My son makes albums. That’s not news. Today he simultaneously released his ninth and tenth album under his musical name, Spectra.
Album cover for Oh Hi, Gemini by Uncle Eric D.
Why release two albums on the same day? One thing I love about the way my son Ivan makes albums is that he always has a spark of inspiration as to why he wants to make an album.
In this case, he realized that sometimes he has a seed of an idea and wants to get the music out quickly, in an improvisatory way. And sometimes he wants to form something with thought and planning and revisions and be more mindful of what he’s producing. Sometimes he wants to move quickly and sometimes he wants to plan.
Album cover for Giant Furry Animals by Uncle Eric D.
So he made two companion EPs simultaneously. When he had a rough idea and wanted to throw the song down and move on, he put it on an album called Oh Hi, Gemini. When he wanted to work on a song, get it right, write and re-write lyrics ahead of time, he put it on album called Giant Furry Animals.
It was super fun to help him make these albums. I learned a lot in the process about creating containers for different kinds of work. There’s fast and dirty and done-is-better-than-perfect work. And there’s planned, know-it-has-to-be-right, pre-meditated work. Both are good and important, and it’s helpful to be clear on what method we want to use at any given time and why.
So enjoy these two albums. You can pay any price you want to for them, including nothing at all. They were super fun for him to make.
In 1987, my friend Eric Drysdale (now my brother-in-law) gave me a mixed tape full of songs by Elvis Costello, and told me he thought I would love him. Being friends with Eric meant being introduced to amazing music. He has great taste, and a talent for finding new artists. I listened to the tape, liked some songs, didn’t much care for others and that was that.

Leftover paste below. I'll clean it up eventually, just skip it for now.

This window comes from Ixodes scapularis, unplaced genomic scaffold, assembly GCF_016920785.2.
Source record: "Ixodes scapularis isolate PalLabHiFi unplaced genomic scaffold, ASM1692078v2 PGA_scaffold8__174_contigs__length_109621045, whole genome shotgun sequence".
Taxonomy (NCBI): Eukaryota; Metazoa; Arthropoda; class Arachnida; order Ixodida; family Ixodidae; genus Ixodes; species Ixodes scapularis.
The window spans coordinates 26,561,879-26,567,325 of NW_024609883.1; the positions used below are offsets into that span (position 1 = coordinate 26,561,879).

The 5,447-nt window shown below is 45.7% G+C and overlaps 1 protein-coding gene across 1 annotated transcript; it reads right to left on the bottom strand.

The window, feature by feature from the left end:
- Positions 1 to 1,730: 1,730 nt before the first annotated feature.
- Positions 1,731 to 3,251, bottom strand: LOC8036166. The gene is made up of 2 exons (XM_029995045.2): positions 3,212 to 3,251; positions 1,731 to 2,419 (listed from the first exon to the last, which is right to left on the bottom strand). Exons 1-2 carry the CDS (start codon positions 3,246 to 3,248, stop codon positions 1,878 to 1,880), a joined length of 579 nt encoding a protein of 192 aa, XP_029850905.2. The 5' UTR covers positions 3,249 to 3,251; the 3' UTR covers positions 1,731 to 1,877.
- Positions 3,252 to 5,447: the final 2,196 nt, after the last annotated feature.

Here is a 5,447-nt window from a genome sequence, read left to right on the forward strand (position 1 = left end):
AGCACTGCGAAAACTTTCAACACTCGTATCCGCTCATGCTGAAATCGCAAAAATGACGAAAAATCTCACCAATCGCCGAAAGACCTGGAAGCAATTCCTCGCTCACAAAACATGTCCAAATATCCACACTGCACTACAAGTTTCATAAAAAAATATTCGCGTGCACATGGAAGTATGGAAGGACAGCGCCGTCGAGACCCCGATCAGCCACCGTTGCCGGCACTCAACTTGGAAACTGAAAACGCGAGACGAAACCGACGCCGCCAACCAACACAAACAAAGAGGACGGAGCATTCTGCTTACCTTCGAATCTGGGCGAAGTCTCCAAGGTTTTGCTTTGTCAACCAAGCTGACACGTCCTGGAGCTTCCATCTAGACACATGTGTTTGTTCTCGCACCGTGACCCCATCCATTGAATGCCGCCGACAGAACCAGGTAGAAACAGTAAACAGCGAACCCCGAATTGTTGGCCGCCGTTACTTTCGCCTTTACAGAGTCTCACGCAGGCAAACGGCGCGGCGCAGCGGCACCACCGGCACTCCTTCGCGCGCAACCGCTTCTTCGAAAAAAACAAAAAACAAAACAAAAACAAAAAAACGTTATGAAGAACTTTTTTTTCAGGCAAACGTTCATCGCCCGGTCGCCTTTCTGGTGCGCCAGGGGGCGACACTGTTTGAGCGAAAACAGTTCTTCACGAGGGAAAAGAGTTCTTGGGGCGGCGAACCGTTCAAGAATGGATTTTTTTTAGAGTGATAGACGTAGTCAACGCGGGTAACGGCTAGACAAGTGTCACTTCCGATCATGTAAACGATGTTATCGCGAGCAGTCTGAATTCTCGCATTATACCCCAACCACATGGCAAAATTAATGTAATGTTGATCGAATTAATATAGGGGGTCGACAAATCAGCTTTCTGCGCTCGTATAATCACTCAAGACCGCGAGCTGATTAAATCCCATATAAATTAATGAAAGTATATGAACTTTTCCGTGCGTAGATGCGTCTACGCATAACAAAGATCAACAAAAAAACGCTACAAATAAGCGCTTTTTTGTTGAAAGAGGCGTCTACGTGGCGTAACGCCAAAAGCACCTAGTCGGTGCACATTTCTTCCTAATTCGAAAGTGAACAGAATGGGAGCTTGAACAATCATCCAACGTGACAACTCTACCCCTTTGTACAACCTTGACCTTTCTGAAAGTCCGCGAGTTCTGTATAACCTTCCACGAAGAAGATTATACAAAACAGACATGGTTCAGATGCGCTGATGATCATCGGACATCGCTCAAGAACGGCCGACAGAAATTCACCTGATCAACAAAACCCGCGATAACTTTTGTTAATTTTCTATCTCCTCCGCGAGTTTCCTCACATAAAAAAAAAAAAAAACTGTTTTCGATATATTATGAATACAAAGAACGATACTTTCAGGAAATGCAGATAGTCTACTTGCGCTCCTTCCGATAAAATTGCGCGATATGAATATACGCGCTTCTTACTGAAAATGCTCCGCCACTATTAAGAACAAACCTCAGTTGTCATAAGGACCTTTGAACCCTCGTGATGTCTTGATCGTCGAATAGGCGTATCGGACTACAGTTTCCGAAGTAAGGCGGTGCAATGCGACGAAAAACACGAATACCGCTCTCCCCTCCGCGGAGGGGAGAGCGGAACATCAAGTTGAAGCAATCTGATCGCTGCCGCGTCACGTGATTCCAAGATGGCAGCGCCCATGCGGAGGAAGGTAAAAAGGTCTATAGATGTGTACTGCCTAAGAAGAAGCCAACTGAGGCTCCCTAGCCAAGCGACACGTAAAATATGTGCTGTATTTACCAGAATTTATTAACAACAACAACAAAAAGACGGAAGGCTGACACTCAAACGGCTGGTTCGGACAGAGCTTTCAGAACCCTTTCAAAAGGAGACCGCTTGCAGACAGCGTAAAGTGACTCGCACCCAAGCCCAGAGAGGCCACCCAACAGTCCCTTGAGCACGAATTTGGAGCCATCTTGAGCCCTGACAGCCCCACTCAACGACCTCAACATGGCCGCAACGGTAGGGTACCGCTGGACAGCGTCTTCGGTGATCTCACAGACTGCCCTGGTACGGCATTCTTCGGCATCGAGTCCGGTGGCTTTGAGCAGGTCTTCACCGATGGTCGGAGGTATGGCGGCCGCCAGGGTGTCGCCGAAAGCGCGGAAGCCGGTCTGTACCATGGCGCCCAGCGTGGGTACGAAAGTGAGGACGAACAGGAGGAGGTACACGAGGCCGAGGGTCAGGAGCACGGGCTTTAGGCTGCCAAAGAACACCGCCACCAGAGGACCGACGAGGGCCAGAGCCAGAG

I didn’t take to Elvis immediately, but Eric’s words stayed with me and when I was travelling through Europe in my year off between high school and university (part of that trip was with Eric), I noticed that Elvis was playing Amsterdam the same time as I was there. I got a ticket and saw a show that changed my life.
I have been to a few concerts in my life that were transformational, transcending above the time and place and material and audience into something amazingly unforgettable. The Elvis Costello show in Amsterdam was one of those times. Eric was right, I fell in love with Elvis and started buying his back catalog, which was a pretty major commitment. Since then Elvis has been in a class apart for me, and his songs resonate, conjuring up times and places for me like no one else.
Recently I heard that Elvis was getting his own talk show. I thought it was a little odd, but he did fill in for David Letterman when the talk show host fell in 2003.
Amy and I have watched the first two episodes of Spectacle: Elvis Costello with…, and are incredibly impressed.
It is a show about music and inspiration and connecting with audiences and how songs materialize, made by music lovers for music lovers. It isn’t watered down, and it isn’t the least bit sensationalistic.
Elvis also embraces his own stature as a singer-songwriter of great influence and import and uses it in the show, starting each show with a cover of the guest artist’s material to kick off the show. With another host this might self-aggrandizing., but it IS Elvis Costello after all. He asks insightful questions and has conversations that help you understand the music, the artist, the background and context. In last night’s episode he asked a bunch of questions to each member of The Police individually, which painted a rich picture of the band and then brought them all out and tied it all together. It’s clear he loves doing the show and the moments when he plays live with his guests are like nothing else on TV.
I know the show is being carried on the Sundance Channel in the States. Check it out!